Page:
Water Intelligence for a more sustainable use of a crucial resource

Written by Nadine Sander, on 27 September 2018

The Litani River rises from the fertile Bekaa Valley and empties into the Mediterranean Sea. The river is an important water resource in the South of Lebanon and provides irrigation water for the local farmers. The Bekaa Valley also hosts a great number of refugees, and the increase in population means that there is an increased demand for water.

How to manage water more efficiently?

Historically speaking, Lebanon is a country that has been blessed with plentiful precipitation to fulfil the demand. Yet due to a severe decrease in rainfall and the unsustainable use of water by the government and population, the country has been desperately seeking answers to the question: how can this crucial resource be managed more efficiently?

Water Intelligence Near East, also known as WIN, is a project conducted by IHE Delft in cooperation with the Litani River Authority, the National Council for Scientific Research (CNRS), the Lebanese Agricultural Research Institute (LARI) and the UN Food Agricultural Organization (FAO). The aim of the project was to provide a method for achieving consistent and reliable water data from satellite remote sensing by using a remote sensing method to calculate the water accounts and water productivity which was validated with local field data from the Litani River Basin and the Bekaa Valley. This remote sensing method was then shared with local project partners through training sessions. Those who followed these training sessions will then have the ability to train others to ensure that the remote sensing method will be repeated throughout the following years and thus contribute to improved regional water management.

A gap between water productivity and water accounting

Ali Nasrallah, a PhD candidate at AgroParisTech (Paris Institute of Technology for Life, Food and Environmental Sciences), who does his research under the CNRS, and is specialised in crop-modelling and remote sensing techniques says that “we are suffering from water scarcity, water pollution, and non-efficient use of water by farmers. Although we are a country that receives a good amount of rainfall normally, we do not really account our water use. We do not have a clear vision on how to save water, on water productivity or how to limit the amount of water needed without affecting our yield”. Dr Talal Darwish, former director of the National Center for Remote Sensing in Lebanon, specialised in agriculture and soil, explains that there is a problem with over-pumping. “We do not have the means to control the discharge and pumping from private wells. These private wells are spread throughout the agricultural plane, and they are unlicensed –. The government, other stakeholders and we (as CNRS) are observing the dropdown of the groundwater-river in the main aquifers. We realised there is a gap in Lebanon regarding water productivity and water accounting”.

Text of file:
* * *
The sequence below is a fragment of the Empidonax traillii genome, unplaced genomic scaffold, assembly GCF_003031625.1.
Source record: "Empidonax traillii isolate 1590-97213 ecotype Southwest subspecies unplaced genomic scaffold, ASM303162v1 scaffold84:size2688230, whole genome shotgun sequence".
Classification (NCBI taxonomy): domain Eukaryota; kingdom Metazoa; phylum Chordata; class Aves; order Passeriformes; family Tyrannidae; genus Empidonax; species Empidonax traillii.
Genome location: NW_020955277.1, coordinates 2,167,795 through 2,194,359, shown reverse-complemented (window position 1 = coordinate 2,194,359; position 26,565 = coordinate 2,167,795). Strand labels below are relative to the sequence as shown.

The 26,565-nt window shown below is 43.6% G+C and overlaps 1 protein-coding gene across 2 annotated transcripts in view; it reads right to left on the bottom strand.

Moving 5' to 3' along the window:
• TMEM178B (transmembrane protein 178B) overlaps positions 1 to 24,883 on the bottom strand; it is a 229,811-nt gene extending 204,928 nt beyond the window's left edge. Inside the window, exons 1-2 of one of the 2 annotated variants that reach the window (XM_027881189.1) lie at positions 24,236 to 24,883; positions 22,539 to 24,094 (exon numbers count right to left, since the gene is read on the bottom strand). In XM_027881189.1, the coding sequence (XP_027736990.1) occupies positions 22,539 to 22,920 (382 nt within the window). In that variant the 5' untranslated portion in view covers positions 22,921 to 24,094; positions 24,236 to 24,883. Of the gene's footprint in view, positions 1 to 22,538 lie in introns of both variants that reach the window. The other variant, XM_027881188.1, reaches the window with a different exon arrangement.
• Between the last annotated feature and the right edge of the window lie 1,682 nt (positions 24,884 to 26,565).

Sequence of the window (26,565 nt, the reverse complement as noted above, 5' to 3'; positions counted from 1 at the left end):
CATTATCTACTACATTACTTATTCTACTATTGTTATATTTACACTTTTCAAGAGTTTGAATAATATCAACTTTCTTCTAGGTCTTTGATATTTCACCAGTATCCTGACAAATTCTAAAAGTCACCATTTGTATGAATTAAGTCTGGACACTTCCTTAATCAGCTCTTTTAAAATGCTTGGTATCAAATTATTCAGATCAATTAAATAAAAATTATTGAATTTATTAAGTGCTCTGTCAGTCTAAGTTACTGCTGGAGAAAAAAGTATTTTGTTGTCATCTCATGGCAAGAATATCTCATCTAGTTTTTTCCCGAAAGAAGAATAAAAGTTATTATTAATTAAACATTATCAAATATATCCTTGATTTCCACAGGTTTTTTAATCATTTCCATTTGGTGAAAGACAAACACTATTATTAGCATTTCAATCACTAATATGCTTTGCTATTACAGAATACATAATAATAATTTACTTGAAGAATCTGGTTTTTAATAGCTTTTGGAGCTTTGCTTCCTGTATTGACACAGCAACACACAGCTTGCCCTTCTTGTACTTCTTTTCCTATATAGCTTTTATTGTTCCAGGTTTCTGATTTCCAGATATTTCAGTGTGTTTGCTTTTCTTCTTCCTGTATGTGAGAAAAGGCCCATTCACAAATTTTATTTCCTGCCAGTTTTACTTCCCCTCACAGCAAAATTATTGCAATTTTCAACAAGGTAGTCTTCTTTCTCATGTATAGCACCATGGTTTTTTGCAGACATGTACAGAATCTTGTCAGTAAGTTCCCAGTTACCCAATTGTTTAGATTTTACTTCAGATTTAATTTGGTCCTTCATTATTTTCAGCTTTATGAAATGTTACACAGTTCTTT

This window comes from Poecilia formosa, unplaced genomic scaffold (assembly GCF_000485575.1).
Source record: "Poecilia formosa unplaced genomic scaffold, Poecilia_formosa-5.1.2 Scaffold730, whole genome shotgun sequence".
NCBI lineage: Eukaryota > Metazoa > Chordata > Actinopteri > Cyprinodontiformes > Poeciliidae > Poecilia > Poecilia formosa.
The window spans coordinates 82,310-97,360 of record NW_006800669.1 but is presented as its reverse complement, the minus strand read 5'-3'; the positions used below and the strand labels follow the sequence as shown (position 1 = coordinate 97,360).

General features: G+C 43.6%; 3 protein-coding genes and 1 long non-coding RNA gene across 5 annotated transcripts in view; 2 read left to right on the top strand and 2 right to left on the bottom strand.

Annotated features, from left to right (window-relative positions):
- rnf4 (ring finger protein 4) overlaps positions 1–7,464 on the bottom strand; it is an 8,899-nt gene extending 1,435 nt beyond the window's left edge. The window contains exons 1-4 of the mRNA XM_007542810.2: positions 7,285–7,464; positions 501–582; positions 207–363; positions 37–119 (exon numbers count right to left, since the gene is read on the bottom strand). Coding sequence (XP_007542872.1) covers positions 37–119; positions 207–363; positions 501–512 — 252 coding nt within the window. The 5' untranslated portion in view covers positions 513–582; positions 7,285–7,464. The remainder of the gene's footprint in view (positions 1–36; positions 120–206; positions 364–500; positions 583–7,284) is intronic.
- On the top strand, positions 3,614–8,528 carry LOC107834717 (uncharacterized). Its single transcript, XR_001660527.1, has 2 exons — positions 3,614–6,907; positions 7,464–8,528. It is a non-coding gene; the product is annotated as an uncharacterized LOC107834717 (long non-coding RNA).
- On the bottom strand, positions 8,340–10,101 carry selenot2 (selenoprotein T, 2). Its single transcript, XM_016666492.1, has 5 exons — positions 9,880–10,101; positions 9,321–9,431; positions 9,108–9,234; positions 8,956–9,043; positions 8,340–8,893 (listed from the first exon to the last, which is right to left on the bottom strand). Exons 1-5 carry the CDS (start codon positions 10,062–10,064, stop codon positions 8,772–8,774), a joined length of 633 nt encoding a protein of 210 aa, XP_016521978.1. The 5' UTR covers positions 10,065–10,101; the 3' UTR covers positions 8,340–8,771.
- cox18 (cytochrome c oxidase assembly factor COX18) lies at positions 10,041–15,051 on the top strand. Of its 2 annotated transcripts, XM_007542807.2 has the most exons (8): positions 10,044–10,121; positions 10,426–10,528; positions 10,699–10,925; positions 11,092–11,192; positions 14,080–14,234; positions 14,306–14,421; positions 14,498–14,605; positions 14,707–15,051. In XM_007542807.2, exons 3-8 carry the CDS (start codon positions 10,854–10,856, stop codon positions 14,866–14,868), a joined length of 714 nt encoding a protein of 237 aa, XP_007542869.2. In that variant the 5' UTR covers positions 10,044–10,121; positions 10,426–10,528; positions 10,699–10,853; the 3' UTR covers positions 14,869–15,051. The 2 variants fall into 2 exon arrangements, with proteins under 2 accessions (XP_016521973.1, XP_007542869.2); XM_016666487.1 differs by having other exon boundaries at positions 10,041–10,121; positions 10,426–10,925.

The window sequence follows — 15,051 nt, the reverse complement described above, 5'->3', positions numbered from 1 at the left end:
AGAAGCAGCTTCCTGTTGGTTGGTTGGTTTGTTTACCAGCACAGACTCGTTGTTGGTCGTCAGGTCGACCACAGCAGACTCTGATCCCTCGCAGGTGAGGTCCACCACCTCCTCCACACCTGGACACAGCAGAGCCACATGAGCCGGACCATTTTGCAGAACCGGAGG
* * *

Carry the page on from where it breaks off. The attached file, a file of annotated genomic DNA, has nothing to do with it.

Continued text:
Mr. Nasrallah attended all the workshops and training sessions that WIN offered to advance his research project on wheat cultivation, conducted under the National Center for Remote Sensing (CNRS). “I am trying to implement the data and technique I was trained on within my project. The ultimate goal is to have significant impact on the ground. I try to assist the farmers, especially those who use huge amounts of water. Actually, I see them frequently, I go to the field to gather data almost every week. I try to make them aware of their actions”.